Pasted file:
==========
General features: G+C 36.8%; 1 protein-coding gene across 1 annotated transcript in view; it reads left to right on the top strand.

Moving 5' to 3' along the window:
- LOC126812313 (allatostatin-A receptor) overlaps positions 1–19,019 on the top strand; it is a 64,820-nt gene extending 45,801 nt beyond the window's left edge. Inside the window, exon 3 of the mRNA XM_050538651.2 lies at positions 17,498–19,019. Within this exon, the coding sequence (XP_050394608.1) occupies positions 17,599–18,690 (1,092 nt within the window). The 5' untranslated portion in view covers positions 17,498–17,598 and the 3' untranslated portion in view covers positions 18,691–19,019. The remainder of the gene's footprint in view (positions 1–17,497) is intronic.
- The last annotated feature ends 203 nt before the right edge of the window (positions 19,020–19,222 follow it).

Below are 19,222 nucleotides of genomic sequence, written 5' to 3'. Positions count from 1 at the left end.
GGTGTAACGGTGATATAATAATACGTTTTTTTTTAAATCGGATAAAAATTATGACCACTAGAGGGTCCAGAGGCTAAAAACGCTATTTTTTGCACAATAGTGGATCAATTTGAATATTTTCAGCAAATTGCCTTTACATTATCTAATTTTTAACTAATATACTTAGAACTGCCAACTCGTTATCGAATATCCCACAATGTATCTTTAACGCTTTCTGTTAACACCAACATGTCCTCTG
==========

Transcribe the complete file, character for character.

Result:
General features: G+C 36.8%; 1 protein-coding gene across 1 annotated transcript in view; it reads left to right on the top strand.

Moving 5' to 3' along the window:
- LOC126812313 (allatostatin-A receptor) overlaps positions 1–19,019 on the top strand; it is a 64,820-nt gene extending 45,801 nt beyond the window's left edge. Inside the window, exon 3 of the mRNA XM_050538651.2 lies at positions 17,498–19,019. Within this exon, the coding sequence (XP_050394608.1) occupies positions 17,599–18,690 (1,092 nt within the window). The 5' untranslated portion in view covers positions 17,498–17,598 and the 3' untranslated portion in view covers positions 18,691–19,019. The remainder of the gene's footprint in view (positions 1–17,497) is intronic.
- The last annotated feature ends 203 nt before the right edge of the window (positions 19,020–19,222 follow it).

Below are 19,222 nucleotides of genomic sequence, written 5' to 3'. Positions count from 1 at the left end.
GGTGTAACGGTGATATAATAATACGTTTTTTTTTAAATCGGATAAAAATTATGACCACTAGAGGGTCCAGAGGCTAAAAACGCTATTTTTTGCACAATAGTGGATCAATTTGAATATTTTCAGCAAATTGCCTTTACATTATCTAATTTTTAACTAATATACTTAGAACTGCCAACTCGTTATCGAATATCCCACAATGTATCTTTAACGCTTTCTGTTAACACCAACATGTCCTCTG